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In simple case, just the first release of Angry Bird is OK

I am thinking if the testers can automated to find out all possible routes ( removing those shooting back) to get the marks stats (and also fix hidden bugs)

thx, though this may be a very simple question here

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Bugs usually appear in cases that you won't test. There might be an infinite number of those because of the physics simulation. Conclusion: don't bother with automated testing here. – snake5 Jan 7 '13 at 8:15
Maybe the question can turn into my question, as this question is the result of a debate between my friends. We are discussing does Angry Bird, just as a small mobile game, need to find human testers to play and get every map's rating standard (i.e. what score to be 3 stars). I think for game, there must people doing this, but my friend said only computer will calculate for us. we just need to pick out the stats as the rating standard. – Olivier Chung Jan 7 '13 at 9:19
That's a different question. Answer: no, humans are not needed, but yes, that's most likely way they are set. You can even do that as a function: play the game 1000 times, get statistics, mark three stars at halfway the bell curve of scores (or something). – Jari Komppa Jan 7 '13 at 9:56
@JariKomppa I think doing this does not give a good stats. As you know, many games are attractive as their reasonable and challenging difficulties. So game developer should know how well the players played to get suitable scores then set a suitable difficulties. Though it is turning the question way out, but I like to discuss it, do I violate any rules for this in here? – Olivier Chung Jan 8 '13 at 2:42
@OlivierChung well, this is a Q/A site, not a discussion forum. Try or maybe? – Jari Komppa Jan 8 '13 at 5:39

Short answer: yes-ish, but the point of it all is rather debatable.

Yes, it is possible to run a simulation of all angles and shot strengths, and to let the physics run through, and to get some values out. There's two slight problems with this, however.

First: What would you consider a failure? If you are looking for crashes, that's a clear thing, but any other kind of tests would be harder to make.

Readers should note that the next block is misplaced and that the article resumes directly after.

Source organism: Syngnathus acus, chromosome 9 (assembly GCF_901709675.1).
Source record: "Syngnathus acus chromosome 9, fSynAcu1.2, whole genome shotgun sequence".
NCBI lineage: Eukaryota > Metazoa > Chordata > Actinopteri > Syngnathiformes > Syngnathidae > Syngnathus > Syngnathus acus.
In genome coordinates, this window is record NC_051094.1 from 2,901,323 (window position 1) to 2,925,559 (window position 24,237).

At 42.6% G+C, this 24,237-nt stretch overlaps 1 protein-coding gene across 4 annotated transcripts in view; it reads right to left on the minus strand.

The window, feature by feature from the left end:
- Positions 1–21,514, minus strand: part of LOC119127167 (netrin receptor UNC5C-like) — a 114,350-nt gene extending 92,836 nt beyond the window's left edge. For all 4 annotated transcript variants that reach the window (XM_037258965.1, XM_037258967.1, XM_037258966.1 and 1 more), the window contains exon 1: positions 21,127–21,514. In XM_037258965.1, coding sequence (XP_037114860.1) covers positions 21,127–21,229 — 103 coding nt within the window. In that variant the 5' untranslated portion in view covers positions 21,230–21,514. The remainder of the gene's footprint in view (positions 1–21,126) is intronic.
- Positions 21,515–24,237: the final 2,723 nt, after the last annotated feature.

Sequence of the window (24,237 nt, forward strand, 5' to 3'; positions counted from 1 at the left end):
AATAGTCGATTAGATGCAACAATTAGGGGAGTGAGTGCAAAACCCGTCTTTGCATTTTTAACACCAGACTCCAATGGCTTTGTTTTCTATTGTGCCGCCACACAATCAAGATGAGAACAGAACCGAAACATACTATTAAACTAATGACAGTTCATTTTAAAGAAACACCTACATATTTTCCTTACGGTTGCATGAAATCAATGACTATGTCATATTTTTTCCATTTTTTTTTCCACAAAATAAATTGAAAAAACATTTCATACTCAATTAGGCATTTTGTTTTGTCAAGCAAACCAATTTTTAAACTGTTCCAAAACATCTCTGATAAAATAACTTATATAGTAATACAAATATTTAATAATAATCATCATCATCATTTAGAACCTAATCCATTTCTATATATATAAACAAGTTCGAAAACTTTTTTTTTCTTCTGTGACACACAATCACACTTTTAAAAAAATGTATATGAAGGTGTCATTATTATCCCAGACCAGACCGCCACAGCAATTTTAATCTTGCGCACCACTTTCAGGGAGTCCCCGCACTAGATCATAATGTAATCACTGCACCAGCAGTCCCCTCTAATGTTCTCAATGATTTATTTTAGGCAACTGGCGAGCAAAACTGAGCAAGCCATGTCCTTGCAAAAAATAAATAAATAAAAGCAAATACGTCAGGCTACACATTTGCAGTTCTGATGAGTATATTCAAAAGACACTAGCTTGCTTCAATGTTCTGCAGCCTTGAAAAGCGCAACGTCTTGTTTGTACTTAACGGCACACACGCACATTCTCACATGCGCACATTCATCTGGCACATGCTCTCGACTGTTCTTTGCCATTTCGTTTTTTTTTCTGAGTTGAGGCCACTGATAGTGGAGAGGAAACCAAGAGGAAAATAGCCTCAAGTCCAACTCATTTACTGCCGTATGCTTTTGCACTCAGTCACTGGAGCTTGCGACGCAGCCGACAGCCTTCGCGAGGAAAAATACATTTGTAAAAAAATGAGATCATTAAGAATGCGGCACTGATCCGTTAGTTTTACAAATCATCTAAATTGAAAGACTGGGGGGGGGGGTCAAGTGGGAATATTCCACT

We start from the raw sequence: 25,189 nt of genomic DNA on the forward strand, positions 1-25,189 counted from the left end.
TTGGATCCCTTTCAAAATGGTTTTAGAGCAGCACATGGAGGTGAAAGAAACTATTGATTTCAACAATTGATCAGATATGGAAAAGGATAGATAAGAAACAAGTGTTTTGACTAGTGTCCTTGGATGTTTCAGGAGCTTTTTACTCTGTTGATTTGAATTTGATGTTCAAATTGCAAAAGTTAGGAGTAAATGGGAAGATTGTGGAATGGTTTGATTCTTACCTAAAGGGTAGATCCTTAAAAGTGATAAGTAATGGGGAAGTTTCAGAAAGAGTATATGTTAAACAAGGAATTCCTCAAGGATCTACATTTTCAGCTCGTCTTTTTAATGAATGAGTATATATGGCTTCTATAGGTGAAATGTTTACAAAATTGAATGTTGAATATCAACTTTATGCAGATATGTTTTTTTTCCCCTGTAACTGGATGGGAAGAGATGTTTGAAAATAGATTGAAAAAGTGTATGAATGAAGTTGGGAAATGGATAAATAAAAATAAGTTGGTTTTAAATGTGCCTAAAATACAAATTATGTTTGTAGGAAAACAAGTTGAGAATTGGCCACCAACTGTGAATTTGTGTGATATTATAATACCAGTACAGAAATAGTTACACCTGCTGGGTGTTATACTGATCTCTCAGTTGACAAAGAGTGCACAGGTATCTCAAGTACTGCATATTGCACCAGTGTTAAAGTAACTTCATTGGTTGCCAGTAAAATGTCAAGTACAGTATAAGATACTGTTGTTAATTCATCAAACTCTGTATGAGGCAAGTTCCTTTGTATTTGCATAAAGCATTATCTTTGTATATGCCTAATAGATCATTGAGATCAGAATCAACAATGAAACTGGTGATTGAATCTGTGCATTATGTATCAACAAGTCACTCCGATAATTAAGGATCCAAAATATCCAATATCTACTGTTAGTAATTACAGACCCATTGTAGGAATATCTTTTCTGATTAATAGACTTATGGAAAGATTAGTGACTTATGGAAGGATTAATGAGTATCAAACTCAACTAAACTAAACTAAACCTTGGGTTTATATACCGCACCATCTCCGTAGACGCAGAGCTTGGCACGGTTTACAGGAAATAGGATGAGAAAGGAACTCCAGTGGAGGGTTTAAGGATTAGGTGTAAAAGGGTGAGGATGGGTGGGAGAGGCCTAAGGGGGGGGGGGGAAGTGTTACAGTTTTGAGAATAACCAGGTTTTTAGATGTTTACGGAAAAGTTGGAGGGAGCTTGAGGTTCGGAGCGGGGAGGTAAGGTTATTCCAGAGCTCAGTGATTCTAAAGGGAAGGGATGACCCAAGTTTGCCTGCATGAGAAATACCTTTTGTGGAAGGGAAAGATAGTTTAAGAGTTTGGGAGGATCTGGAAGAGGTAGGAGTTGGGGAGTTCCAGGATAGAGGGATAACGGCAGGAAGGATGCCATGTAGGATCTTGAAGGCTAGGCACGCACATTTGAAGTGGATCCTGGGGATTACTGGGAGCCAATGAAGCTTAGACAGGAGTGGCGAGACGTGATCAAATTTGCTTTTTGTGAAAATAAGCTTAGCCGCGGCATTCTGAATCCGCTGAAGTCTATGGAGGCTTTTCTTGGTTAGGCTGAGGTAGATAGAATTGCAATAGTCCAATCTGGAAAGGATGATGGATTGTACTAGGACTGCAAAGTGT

How do you know if some values are wrong? Would a human watch every single iteration to make sure nothing funny happens? Or would you just set some arbitrary boundary values that are checked against ("no object may ever fly over 2 kilometers" or some such..).

If you keep the results for sanity testing, any small change in the application may change the results dramatically. If 50% of your values are suddenly different, can you say it's due to an introduced bug, or if, due to some small floating point accuracy difference, the physics simulation just happens to act slightly differently?

Let's say you're looking to stress the physics engine, and have some boundaries to check against.

Second: Is it really sane to iterate through every single possible angle and shot power? The number of iterations required is probably immense, and since the physics simulation takes some time to execute. It is still probably possible to test them all, especially if you throw the problem to some cloud processing service, but whether it is cost-effective is another matter.

More likely it's worth it to make some hand-crafted boundary case tests (the cases you'd expect to have problems; shooting straight up, straight right, max power, min power, etc), combined with random testing that can be left running overnight.

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thank you for your answer, with such long words. By the way, I have added new comments below my question. Please see. P.S. I agree to your suggestion. – Olivier Chung Jan 7 '13 at 9:19

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